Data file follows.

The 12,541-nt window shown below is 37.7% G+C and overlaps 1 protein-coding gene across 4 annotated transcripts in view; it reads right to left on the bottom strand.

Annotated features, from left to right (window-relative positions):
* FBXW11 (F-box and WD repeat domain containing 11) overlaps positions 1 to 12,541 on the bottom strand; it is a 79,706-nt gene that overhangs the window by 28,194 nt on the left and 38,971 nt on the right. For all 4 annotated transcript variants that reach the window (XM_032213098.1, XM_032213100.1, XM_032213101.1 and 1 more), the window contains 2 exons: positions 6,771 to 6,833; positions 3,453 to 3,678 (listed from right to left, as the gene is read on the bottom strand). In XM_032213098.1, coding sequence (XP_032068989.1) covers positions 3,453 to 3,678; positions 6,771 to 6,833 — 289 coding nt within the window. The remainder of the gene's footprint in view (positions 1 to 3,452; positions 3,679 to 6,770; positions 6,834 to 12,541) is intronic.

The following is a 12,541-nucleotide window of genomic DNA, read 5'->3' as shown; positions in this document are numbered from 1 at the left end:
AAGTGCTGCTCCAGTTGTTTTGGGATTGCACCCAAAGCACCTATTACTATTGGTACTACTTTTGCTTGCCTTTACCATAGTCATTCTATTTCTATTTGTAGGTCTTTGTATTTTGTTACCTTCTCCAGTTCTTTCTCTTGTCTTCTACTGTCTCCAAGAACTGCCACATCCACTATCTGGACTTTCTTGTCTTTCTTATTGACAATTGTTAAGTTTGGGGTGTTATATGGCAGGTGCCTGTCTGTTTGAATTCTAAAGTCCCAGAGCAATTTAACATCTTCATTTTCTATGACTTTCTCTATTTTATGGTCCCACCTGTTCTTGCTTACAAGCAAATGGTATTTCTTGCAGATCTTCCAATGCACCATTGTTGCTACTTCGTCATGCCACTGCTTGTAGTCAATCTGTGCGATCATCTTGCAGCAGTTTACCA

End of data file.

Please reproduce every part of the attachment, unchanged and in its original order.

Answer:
The 12,541-nt window shown below is 37.7% G+C and overlaps 1 protein-coding gene across 4 annotated transcripts in view; it reads right to left on the bottom strand.

Annotated features, from left to right (window-relative positions):
* FBXW11 (F-box and WD repeat domain containing 11) overlaps positions 1 to 12,541 on the bottom strand; it is a 79,706-nt gene that overhangs the window by 28,194 nt on the left and 38,971 nt on the right. For all 4 annotated transcript variants that reach the window (XM_032213098.1, XM_032213100.1, XM_032213101.1 and 1 more), the window contains 2 exons: positions 6,771 to 6,833; positions 3,453 to 3,678 (listed from right to left, as the gene is read on the bottom strand). In XM_032213098.1, coding sequence (XP_032068989.1) covers positions 3,453 to 3,678; positions 6,771 to 6,833 — 289 coding nt within the window. The remainder of the gene's footprint in view (positions 1 to 3,452; positions 3,679 to 6,770; positions 6,834 to 12,541) is intronic.

The following is a 12,541-nucleotide window of genomic DNA, read 5'->3' as shown; positions in this document are numbered from 1 at the left end:
AAGTGCTGCTCCAGTTGTTTTGGGATTGCACCCAAAGCACCTATTACTATTGGTACTACTTTTGCTTGCCTTTACCATAGTCATTCTATTTCTATTTGTAGGTCTTTGTATTTTGTTACCTTCTCCAGTTCTTTCTCTTGTCTTCTACTGTCTCCAAGAACTGCCACATCCACTATCTGGACTTTCTTGTCTTTCTTATTGACAATTGTTAAGTTTGGGGTGTTATATGGCAGGTGCCTGTCTGTTTGAATTCTAAAGTCCCAGAGCAATTTAACATCTTCATTTTCTATGACTTTCTCTATTTTATGGTCCCACCTGTTCTTGCTTACAAGCAAATGGTATTTCTTGCAGATCTTCCAATGCACCATTGTTGCTACTTCGTCATGCCACTGCTTGTAGTCAATCTGTGCGATCATCTTGCAGCAGTTTACCA